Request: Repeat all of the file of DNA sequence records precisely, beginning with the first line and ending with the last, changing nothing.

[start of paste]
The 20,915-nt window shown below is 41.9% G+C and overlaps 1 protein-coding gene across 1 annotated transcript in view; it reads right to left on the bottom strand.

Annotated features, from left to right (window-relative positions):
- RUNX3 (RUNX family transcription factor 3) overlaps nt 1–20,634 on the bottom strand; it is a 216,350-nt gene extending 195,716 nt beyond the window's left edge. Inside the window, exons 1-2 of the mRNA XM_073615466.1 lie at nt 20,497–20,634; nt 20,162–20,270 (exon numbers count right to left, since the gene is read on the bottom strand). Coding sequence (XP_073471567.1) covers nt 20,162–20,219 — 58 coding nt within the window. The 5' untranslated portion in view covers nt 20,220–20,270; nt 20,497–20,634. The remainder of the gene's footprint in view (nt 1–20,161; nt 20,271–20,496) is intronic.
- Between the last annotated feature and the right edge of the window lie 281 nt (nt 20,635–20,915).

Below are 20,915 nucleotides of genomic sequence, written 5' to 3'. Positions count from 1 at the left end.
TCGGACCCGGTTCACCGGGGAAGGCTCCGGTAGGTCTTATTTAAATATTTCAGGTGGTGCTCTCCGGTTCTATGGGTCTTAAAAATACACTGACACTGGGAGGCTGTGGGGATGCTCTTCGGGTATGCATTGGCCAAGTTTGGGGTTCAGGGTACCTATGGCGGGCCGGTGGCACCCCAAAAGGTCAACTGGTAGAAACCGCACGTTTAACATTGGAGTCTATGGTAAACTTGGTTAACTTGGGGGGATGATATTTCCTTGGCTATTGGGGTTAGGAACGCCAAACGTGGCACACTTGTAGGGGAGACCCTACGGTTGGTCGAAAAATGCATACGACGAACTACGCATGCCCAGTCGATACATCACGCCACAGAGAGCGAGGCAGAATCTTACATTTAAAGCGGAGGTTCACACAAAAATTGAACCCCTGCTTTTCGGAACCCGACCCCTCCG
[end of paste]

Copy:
The 20,915-nt window shown below is 41.9% G+C and overlaps 1 protein-coding gene across 1 annotated transcript in view; it reads right to left on the bottom strand.

Annotated features, from left to right (window-relative positions):
- RUNX3 (RUNX family transcription factor 3) overlaps nt 1–20,634 on the bottom strand; it is a 216,350-nt gene extending 195,716 nt beyond the window's left edge. Inside the window, exons 1-2 of the mRNA XM_073615466.1 lie at nt 20,497–20,634; nt 20,162–20,270 (exon numbers count right to left, since the gene is read on the bottom strand). Coding sequence (XP_073471567.1) covers nt 20,162–20,219 — 58 coding nt within the window. The 5' untranslated portion in view covers nt 20,220–20,270; nt 20,497–20,634. The remainder of the gene's footprint in view (nt 1–20,161; nt 20,271–20,496) is intronic.
- Between the last annotated feature and the right edge of the window lie 281 nt (nt 20,635–20,915).

Below are 20,915 nucleotides of genomic sequence, written 5' to 3'. Positions count from 1 at the left end.
TCGGACCCGGTTCACCGGGGAAGGCTCCGGTAGGTCTTATTTAAATATTTCAGGTGGTGCTCTCCGGTTCTATGGGTCTTAAAAATACACTGACACTGGGAGGCTGTGGGGATGCTCTTCGGGTATGCATTGGCCAAGTTTGGGGTTCAGGGTACCTATGGCGGGCCGGTGGCACCCCAAAAGGTCAACTGGTAGAAACCGCACGTTTAACATTGGAGTCTATGGTAAACTTGGTTAACTTGGGGGGATGATATTTCCTTGGCTATTGGGGTTAGGAACGCCAAACGTGGCACACTTGTAGGGGAGACCCTACGGTTGGTCGAAAAATGCATACGACGAACTACGCATGCCCAGTCGATACATCACGCCACAGAGAGCGAGGCAGAATCTTACATTTAAAGCGGAGGTTCACACAAAAATTGAACCCCTGCTTTTCGGAACCCGACCCCTCCG